1900s: A prevalent attitude in Britain is one of liberal optimism, the belief that scientific advancements have vastly improved the quality of life, and that there is little, if anything, left to discover. In 1905, Albert Einstein publishes a paper that outlines his theory of relativity. The incandescent electric light bulb, invented by Thomas Edison in 1879, proves to have an enormous impact on how people spend their time by the turn of the century.
1990s: Scientific advancements are made in a number of fields, most notably in medical research dealing with cancer and...
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Topics for Further Study
Research three scientific advances of the first decade of the twentieth century, when Wells was at the peak of his popularity. How did these advances affect people's everyday life9 Write about other scientific advances that have been made since Wells's time.
Wells is regarded as one of the most prominent champions of the early twentieth-century spirit of British liberal optimism. Fmd out what British liberal optimism was. You may want to consult David Daiches's New Literary Values, (1936), specifically the chapter"Literature and Belief';
G. K. Chesterton's The Victorian Age in Literature (1912), especially the chapter "The Breakup of the Compromise"; or William H. Marshall's The World of the Victorian Novel (1967). What events have taken place since the early 1900s that have eroded British liberal optimism?
Do some biographical research on Wells You may want to consult your school's encyclopedias, H. G.. The History of Mr. Wells, by Michael Foot (1995), or The Importance of H. G. Wells, by Don Nardo (1992). How did Queen Victoria's political views influence Wells?
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What Do I Read Next?
Wells's 1895 novel The Time Machine gives a glimpse of the distant future, suggesting that the evolution of humankind is not necessarily progressing toward a more refined species.
Wells's nonfiction book A Modern Utopia (1905) established him as a leading proponent of socialism, world government, free thought, and free love, and as an enemy of the entrenched English establishment.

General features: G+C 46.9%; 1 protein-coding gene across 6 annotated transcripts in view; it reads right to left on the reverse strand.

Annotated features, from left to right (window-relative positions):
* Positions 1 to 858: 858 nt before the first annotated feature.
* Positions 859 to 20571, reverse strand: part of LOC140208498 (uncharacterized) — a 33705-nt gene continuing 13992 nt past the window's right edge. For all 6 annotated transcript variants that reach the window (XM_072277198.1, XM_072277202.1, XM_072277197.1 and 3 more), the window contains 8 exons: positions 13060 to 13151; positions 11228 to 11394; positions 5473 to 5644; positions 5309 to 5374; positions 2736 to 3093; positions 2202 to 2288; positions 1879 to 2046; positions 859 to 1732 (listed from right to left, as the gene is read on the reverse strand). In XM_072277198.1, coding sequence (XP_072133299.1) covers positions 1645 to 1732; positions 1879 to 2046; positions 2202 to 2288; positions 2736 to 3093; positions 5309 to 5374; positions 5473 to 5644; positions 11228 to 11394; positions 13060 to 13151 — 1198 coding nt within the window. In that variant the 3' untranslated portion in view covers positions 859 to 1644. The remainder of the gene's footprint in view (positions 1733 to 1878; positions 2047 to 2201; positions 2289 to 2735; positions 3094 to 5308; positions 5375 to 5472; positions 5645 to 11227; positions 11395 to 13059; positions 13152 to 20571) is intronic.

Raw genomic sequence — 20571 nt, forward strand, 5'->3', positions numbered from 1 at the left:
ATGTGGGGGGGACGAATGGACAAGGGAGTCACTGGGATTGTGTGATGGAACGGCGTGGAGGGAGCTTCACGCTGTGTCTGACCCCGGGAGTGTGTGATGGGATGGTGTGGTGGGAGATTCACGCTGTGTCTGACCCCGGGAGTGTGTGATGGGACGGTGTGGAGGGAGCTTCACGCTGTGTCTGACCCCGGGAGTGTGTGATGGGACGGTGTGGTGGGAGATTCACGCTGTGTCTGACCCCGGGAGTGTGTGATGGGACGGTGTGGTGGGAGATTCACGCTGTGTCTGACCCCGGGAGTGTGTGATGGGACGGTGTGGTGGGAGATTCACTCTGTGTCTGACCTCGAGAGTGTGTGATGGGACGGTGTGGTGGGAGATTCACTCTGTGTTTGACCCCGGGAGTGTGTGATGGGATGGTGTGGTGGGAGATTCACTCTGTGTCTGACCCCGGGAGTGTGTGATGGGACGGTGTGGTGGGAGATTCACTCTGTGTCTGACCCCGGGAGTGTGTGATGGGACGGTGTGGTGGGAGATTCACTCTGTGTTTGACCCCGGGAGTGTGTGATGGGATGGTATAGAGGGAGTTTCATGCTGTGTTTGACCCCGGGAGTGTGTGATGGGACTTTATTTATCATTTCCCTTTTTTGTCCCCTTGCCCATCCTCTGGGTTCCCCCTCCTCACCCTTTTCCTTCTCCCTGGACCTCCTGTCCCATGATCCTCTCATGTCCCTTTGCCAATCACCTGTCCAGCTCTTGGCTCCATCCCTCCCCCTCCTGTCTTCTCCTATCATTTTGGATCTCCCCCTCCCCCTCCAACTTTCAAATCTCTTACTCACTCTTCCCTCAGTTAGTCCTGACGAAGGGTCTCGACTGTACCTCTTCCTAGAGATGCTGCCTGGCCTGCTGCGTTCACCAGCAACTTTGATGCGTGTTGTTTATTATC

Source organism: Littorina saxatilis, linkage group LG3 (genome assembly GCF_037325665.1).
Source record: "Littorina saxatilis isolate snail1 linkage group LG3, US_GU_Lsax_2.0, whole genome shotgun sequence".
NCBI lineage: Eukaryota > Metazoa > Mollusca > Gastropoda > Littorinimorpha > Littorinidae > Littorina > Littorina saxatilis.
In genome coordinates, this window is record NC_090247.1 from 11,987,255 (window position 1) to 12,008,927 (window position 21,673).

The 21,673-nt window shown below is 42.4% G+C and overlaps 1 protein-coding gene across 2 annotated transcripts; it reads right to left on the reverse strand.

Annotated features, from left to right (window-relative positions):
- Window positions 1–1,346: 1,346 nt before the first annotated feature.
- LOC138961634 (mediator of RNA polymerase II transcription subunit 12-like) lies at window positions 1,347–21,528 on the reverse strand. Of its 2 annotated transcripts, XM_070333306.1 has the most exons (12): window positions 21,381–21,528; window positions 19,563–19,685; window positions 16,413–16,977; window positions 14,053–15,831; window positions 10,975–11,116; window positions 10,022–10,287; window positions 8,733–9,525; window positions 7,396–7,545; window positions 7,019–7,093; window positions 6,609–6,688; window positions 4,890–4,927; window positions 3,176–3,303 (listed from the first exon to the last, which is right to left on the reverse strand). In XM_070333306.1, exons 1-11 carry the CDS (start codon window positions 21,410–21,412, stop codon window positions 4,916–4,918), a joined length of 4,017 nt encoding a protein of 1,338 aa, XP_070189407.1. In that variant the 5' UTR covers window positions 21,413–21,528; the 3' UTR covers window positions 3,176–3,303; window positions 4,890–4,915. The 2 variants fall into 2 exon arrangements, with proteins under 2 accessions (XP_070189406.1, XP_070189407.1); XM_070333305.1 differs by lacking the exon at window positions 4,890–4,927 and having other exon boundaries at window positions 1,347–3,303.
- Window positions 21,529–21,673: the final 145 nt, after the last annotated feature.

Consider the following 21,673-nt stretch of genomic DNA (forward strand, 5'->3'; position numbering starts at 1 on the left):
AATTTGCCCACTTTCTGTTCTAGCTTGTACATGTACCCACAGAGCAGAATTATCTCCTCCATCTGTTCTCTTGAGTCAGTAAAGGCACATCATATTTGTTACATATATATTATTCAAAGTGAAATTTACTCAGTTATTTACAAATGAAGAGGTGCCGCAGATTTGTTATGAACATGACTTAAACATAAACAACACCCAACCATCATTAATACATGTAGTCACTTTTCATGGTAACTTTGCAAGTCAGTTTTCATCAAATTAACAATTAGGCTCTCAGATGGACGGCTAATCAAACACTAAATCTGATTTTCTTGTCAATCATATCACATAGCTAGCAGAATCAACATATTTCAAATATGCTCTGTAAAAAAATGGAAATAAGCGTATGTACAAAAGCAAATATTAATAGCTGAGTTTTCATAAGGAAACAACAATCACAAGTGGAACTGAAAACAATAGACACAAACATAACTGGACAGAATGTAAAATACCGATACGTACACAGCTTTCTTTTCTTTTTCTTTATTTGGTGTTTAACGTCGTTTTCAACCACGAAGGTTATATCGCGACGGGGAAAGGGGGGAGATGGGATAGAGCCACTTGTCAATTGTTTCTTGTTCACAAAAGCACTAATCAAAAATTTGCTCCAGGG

Charles Darwin's monumentally important study, The Origin of Species (1859), was a huge influence on Wells The book asserts that Homo Sapiens have evolved from other creatures.
Edward Bellamy's classic novel Looking Backward (1888) describes an ideal social and industrial system of the future. Wells was ambivalent about such notions of progress, at times embracing them and at other tunes suspecting that Bellamy's embrace of the concept of scienu'sm— progress driven by science—was shallow and not in balance with human nature.
"The Bungalow House," a story by Thomas Ligotti, published by Carroll & Graf in The Nightmare Factory (1996), concerns the fracturing of a man's mind and his preoccupation with a house he sees every day while riding the bus.
William Morris's famous novel News from Nowhere (1890) describes an idyllic Utopia of social and ethical progress. Wells felt the same way about this book as he did about Bellamy's.
Frances Hodgson Burnett's The Secret Garden (1909) tells the...
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Bibliography and Further Reading
Batchelor, John H. G Wells, pp. 4-107. Cambridge Cambridge University Press, 1985.
Provides an overview of Wells's "The Door in the Wall," offering an interpretation of the door's symbolism and commenting on the narrative style of the story.
Huntington, John. The Logic of Fantasy H G Wells and Science Fiction, pp. 50-91. New York Columbia University Press, 1982.
Analyzes the imagery m Wells's "The Door in the Wall" and illustrates how the imagery contributes to the theme of opposition between reality and imagination.
Wood, James Playsted 1 Told You Sol A Life of H G Wells, pp 109-22. New York Pantheon, 1969.
Examines Wells's style of depicting the conflict between science and imagination, and contends that the theme of conflict between the two is paramount in "The Door m the Wall"